Fur, farms and the French, early life on the Kankakee

Sandy Vasko

    Parlez vous Francais? That means do you speak French.
    Why should you speak French? Because gentle readers, you are standing on soil that once belonged to France. It is hard to imagine that time in our local history, but let's give it a try.
    To tell the beginning of the story we must go back 350 years. In his history of Will County, George Woodruff relates, “In 1668, Claude Dablon and James Marquette founded the mission of Sault Ste. Marie at the Falls of St. Mary, and two years afterward, Nicholas Perrot, as agent for M. Talon, Governor General of Canada, explored Lake Illinois (Michigan) as far south as the present City of Chicago, and invited the Indian nations to meet him at a grand council at Sault Ste. Marie the following Spring, where they were taken under the protection of the king, and formal possession was taken of the Northwest.”
    In 1673 Marquette and Joliet passed through the northern part of Will County, the first white men to do so. It wasn't until late in 1679 that the Rene-Robert Cavelier, Sieur de La Salle paddled his way down the Kankakee to the Illinois, passing through Kankakee County, Wesley Township and Wilmington Township. Thus begins our local French history.
    The French wanted two things from the local Indian tribes. They first wanted the Indians to convert to Catholicism, and secondly they wanted furs.
    They established trading posts and in the fall of the year the Native Americans would bring in the pelts, trading for pots, beads, wool blankets, knives and metal objects of all kinds.
    It wasn't long before the fur traders took to the river systems with giant boats filled with trade goods, trading with the tribes they found along the way. Trading wasn't the only thing they did. Soon many of the French traders had Native American wives.
    One particular area attracted Canadian French settlers in particular. We now know it as Bourbonnais. Even after France lost this area to the United States, French, Belgian and Luxembourgian citizens settled there.
    St. Viatuer's College was soon founded there, completing the 17th century goal to bring Catholicism to the area.
    It soon became a land mark for travelers as we read from the description written by Ed Conley in 1875, who was on a hunting trip to the Kankakee marsh. He had three wagons and 12 men.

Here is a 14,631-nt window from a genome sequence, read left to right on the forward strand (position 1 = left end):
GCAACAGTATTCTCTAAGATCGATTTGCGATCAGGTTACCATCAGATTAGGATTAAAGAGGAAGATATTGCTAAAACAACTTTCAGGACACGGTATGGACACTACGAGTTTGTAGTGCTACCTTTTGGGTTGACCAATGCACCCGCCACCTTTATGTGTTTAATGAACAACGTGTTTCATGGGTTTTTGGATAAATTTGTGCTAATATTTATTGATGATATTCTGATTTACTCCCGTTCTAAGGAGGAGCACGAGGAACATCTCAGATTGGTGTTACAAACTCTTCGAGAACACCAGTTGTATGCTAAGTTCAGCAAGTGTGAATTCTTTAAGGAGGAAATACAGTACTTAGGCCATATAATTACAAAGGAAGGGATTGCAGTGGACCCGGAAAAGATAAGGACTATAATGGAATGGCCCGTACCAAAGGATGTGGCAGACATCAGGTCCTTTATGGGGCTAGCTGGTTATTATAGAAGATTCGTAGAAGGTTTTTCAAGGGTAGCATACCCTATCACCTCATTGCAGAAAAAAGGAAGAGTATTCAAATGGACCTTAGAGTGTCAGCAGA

They took what is now Route 102 from Wilmington to its end, the present day Olivet University, the site of the former St. Viatuer's.
    “The dry and very good road from here to Bourbonnais was soon traversed and half past seven found us seeking accommodations for man and beast in the purely French settlement. The lights of St. Viatuer's college gleamed brightly and the night proved quite light and pleasant.”  
    “It is proper to observe here that our third wagon was some distance behind and while we were at supper, it passed our hostelry and stopped at Kankakee, two miles distant for the night. After an hour's rest at Bourbonnais, our squad took the road leading for Momence, but not until Capt. B succeeded in getting a bite in the leg from a French dog that quarreled with our own canines.”
    The French did more than raise dogs. They quickly bought up the surrounding fertile farm land and grew prosperous in the grain, pork and cattle businesses.
    When the Illinois Central railroad came through, the French speaking farmers in the area prospered along with the entire city of Kankakee.
    If you want to take a trip to this earlier French history of our area, it isn't very far away. Just drive to 165 N. Indiana Ave. in Kankakee. There you will be able to trace all of this history through text and artifacts at the French Heritage Museum at the Stone Barn.
    It is operated by the Kankakee County Historical Society in an 1860's stone carriage house first built by Lemuel Milk, a historic figure in his own right.
    The trip is highly recommended, just ask the Wesley Women's Club who recently took the tour.